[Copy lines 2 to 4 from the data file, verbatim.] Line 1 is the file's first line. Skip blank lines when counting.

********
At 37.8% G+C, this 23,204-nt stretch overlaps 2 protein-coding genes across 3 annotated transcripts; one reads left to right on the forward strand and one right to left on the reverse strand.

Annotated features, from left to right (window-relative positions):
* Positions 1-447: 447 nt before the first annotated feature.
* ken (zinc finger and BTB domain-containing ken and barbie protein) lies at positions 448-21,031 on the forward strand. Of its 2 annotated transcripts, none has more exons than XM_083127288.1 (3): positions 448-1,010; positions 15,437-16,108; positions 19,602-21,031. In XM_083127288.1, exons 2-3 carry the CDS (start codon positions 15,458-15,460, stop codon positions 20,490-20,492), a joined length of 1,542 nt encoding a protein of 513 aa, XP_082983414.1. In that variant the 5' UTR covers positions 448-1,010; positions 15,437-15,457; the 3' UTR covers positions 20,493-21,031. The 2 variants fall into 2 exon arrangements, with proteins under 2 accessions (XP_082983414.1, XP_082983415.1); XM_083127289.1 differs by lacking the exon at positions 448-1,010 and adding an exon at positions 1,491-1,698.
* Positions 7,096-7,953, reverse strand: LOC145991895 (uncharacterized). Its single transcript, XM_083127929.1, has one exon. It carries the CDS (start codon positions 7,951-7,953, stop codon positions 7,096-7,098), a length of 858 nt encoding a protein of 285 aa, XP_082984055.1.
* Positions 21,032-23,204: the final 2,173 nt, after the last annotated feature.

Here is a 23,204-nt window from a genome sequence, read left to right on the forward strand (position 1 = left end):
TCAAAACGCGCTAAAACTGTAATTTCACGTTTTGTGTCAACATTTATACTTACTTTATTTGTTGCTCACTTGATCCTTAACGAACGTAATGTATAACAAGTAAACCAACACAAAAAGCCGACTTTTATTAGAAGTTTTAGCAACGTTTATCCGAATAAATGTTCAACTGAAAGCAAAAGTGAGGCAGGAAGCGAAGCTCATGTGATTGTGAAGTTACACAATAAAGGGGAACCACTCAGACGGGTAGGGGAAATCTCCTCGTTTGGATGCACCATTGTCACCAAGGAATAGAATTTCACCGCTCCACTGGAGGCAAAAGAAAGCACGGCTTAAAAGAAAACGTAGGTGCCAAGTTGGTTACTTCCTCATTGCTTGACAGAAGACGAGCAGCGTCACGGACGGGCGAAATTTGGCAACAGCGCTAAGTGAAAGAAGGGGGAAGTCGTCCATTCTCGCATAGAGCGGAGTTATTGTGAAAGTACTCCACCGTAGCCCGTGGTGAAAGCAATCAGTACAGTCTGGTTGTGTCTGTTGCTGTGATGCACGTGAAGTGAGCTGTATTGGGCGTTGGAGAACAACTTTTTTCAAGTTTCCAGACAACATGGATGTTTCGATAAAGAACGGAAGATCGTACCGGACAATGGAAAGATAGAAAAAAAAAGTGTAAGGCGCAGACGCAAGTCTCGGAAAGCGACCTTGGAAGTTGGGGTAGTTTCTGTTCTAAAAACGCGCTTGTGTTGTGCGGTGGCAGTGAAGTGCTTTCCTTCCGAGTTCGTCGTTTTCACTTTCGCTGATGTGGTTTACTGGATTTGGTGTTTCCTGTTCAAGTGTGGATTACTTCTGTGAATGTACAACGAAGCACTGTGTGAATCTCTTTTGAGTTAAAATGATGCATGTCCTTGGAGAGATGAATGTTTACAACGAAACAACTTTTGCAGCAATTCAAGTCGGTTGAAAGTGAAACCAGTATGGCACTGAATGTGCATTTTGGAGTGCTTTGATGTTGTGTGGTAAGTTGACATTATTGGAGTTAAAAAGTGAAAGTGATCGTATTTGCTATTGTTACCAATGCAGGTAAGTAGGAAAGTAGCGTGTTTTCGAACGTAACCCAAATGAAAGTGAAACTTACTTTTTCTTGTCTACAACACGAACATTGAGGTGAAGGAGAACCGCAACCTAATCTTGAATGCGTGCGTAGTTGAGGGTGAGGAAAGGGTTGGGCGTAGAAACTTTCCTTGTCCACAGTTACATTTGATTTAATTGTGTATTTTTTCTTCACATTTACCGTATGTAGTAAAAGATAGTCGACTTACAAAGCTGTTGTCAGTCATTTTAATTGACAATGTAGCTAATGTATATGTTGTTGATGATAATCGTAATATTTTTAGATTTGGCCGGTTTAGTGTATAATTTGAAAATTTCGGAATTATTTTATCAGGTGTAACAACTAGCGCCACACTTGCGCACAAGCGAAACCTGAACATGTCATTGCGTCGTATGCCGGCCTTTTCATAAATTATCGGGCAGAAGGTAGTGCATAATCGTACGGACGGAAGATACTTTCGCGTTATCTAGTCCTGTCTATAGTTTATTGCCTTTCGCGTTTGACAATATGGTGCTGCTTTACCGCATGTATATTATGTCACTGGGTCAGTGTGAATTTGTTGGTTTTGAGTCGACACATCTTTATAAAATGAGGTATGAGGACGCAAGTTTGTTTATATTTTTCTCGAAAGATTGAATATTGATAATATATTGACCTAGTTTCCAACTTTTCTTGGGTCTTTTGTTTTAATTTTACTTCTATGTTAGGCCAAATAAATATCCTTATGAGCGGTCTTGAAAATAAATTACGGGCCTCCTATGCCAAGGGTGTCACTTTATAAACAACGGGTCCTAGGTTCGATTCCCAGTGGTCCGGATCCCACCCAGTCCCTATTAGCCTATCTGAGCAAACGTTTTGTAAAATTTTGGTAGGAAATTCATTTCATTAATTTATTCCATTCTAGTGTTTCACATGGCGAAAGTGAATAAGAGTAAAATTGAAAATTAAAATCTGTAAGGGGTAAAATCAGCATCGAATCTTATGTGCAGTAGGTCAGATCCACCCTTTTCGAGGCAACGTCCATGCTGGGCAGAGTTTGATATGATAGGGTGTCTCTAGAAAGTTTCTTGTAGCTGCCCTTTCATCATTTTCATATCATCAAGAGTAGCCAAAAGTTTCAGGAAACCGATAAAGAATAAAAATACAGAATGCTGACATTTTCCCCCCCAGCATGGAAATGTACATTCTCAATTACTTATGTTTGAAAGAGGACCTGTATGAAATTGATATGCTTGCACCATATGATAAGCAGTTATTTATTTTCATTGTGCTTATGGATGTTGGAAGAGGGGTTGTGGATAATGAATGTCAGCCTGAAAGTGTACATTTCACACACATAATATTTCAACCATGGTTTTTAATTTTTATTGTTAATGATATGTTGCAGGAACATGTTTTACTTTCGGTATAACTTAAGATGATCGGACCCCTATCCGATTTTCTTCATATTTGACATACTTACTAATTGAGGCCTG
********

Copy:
Annotated features, from left to right (window-relative positions):
* Positions 1-447: 447 nt before the first annotated feature.
* ken (zinc finger and BTB domain-containing ken and barbie protein) lies at positions 448-21,031 on the forward strand. Of its 2 annotated transcripts, none has more exons than XM_083127288.1 (3): positions 448-1,010; positions 15,437-16,108; positions 19,602-21,031. In XM_083127288.1, exons 2-3 carry the CDS (start codon positions 15,458-15,460, stop codon positions 20,490-20,492), a joined length of 1,542 nt encoding a protein of 513 aa, XP_082983414.1. In that variant the 5' UTR covers positions 448-1,010; positions 15,437-15,457; the 3' UTR covers positions 20,493-21,031. The 2 variants fall into 2 exon arrangements, with proteins under 2 accessions (XP_082983414.1, XP_082983415.1); XM_083127289.1 differs by lacking the exon at positions 448-1,010 and adding an exon at positions 1,491-1,698.